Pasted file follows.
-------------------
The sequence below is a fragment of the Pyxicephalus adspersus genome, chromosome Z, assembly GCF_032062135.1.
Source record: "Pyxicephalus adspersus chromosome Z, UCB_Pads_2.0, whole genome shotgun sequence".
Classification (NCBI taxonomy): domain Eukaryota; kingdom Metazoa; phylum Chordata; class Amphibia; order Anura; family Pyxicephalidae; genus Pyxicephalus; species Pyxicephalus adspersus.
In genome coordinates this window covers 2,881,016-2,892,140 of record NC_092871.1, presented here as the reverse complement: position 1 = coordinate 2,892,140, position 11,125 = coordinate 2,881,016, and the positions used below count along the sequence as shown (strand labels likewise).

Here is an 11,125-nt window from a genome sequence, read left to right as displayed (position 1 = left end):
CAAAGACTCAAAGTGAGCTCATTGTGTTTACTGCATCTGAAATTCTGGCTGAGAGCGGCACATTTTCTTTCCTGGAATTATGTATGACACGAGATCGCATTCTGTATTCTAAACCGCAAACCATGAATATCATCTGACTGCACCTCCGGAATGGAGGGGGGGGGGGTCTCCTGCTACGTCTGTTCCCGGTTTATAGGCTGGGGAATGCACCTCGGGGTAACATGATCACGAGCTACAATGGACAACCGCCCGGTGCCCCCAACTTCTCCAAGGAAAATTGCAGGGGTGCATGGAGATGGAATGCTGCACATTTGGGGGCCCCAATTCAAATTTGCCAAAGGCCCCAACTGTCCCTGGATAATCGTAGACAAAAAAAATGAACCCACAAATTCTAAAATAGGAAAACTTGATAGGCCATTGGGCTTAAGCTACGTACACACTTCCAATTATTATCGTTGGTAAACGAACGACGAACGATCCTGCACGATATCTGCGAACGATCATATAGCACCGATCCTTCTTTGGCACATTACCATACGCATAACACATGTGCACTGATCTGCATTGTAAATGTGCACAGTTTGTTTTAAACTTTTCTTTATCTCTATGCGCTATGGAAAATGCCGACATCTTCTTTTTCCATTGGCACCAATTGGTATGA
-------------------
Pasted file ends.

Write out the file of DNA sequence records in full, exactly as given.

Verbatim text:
The sequence below is a fragment of the Pyxicephalus adspersus genome, chromosome Z, assembly GCF_032062135.1.
Source record: "Pyxicephalus adspersus chromosome Z, UCB_Pads_2.0, whole genome shotgun sequence".
Classification (NCBI taxonomy): domain Eukaryota; kingdom Metazoa; phylum Chordata; class Amphibia; order Anura; family Pyxicephalidae; genus Pyxicephalus; species Pyxicephalus adspersus.
In genome coordinates this window covers 2,881,016-2,892,140 of record NC_092871.1, presented here as the reverse complement: position 1 = coordinate 2,892,140, position 11,125 = coordinate 2,881,016, and the positions used below count along the sequence as shown (strand labels likewise).

Here is an 11,125-nt window from a genome sequence, read left to right as displayed (position 1 = left end):
CAAAGACTCAAAGTGAGCTCATTGTGTTTACTGCATCTGAAATTCTGGCTGAGAGCGGCACATTTTCTTTCCTGGAATTATGTATGACACGAGATCGCATTCTGTATTCTAAACCGCAAACCATGAATATCATCTGACTGCACCTCCGGAATGGAGGGGGGGGGGGTCTCCTGCTACGTCTGTTCCCGGTTTATAGGCTGGGGAATGCACCTCGGGGTAACATGATCACGAGCTACAATGGACAACCGCCCGGTGCCCCCAACTTCTCCAAGGAAAATTGCAGGGGTGCATGGAGATGGAATGCTGCACATTTGGGGGCCCCAATTCAAATTTGCCAAAGGCCCCAACTGTCCCTGGATAATCGTAGACAAAAAAAATGAACCCACAAATTCTAAAATAGGAAAACTTGATAGGCCATTGGGCTTAAGCTACGTACACACTTCCAATTATTATCGTTGGTAAACGAACGACGAACGATCCTGCACGATATCTGCGAACGATCATATAGCACCGATCCTTCTTTGGCACATTACCATACGCATAACACATGTGCACTGATCTGCATTGTAAATGTGCACAGTTTGTTTTAAACTTTTCTTTATCTCTATGCGCTATGGAAAATGCCGACATCTTCTTTTTCCATTGGCACCAATTGGTATGA